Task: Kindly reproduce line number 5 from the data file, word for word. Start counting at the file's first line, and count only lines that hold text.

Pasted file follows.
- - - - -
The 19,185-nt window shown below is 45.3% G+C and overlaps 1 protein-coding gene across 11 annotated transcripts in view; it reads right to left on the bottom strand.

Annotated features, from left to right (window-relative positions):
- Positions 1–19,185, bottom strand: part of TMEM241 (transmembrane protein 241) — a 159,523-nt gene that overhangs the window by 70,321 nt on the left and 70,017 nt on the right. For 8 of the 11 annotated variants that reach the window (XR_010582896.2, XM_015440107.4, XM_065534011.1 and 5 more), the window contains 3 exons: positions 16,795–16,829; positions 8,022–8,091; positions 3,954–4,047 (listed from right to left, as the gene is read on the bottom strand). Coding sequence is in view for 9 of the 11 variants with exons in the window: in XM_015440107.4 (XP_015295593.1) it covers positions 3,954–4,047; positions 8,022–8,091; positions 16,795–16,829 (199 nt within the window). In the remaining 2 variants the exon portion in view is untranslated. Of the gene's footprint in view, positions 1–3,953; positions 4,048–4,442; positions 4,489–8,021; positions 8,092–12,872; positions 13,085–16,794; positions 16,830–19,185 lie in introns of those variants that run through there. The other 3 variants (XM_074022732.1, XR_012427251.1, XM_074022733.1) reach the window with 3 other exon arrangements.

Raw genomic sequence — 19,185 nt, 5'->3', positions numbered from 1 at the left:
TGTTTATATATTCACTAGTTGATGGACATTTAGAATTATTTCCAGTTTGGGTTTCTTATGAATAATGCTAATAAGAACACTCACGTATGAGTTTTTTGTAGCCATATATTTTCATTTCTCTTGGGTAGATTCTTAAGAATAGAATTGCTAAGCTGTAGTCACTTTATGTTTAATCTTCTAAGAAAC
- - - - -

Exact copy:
TGTTTATATATTCACTAGTTGATGGACATTTAGAATTATTTCCAGTTTGGGTTTCTTATGAATAATGCTAATAAGAACACTCACGTATGAGTTTTTTGTAGCCATATATTTTCATTTCTCTTGGGTAGATTCTTAAGAATAGAATTGCTAAGCTGTAGTCACTTTATGTTTAATCTTCTAAGAAAC